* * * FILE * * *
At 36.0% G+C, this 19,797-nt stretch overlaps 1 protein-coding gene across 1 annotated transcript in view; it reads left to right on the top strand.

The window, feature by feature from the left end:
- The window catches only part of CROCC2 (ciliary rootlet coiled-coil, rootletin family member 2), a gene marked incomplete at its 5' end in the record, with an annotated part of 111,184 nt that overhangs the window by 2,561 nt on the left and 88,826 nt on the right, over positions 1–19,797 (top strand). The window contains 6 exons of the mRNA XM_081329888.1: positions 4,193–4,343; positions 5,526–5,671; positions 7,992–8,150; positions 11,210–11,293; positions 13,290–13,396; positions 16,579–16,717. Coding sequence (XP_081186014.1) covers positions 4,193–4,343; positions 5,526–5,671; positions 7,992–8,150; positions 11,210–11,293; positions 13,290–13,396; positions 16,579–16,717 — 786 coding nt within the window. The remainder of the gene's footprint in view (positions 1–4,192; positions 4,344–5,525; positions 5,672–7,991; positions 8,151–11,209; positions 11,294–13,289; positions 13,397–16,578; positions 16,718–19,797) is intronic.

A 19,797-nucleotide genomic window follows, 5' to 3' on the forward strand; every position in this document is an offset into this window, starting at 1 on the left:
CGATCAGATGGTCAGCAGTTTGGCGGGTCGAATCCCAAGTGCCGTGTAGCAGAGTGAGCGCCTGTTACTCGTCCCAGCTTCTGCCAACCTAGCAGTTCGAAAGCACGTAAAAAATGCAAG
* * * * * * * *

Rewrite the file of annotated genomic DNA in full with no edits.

At 36.0% G+C, this 19,797-nt stretch overlaps 1 protein-coding gene across 1 annotated transcript in view; it reads left to right on the top strand.

The window, feature by feature from the left end:
- The window catches only part of CROCC2 (ciliary rootlet coiled-coil, rootletin family member 2), a gene marked incomplete at its 5' end in the record, with an annotated part of 111,184 nt that overhangs the window by 2,561 nt on the left and 88,826 nt on the right, over positions 1–19,797 (top strand). The window contains 6 exons of the mRNA XM_081329888.1: positions 4,193–4,343; positions 5,526–5,671; positions 7,992–8,150; positions 11,210–11,293; positions 13,290–13,396; positions 16,579–16,717. Coding sequence (XP_081186014.1) covers positions 4,193–4,343; positions 5,526–5,671; positions 7,992–8,150; positions 11,210–11,293; positions 13,290–13,396; positions 16,579–16,717 — 786 coding nt within the window. The remainder of the gene's footprint in view (positions 1–4,192; positions 4,344–5,525; positions 5,672–7,991; positions 8,151–11,209; positions 11,294–13,289; positions 13,397–16,578; positions 16,718–19,797) is intronic.

A 19,797-nucleotide genomic window follows, 5' to 3' on the forward strand; every position in this document is an offset into this window, starting at 1 on the left:
CGATCAGATGGTCAGCAGTTTGGCGGGTCGAATCCCAAGTGCCGTGTAGCAGAGTGAGCGCCTGTTACTCGTCCCAGCTTCTGCCAACCTAGCAGTTCGAAAGCACGTAAAAAATGCAAG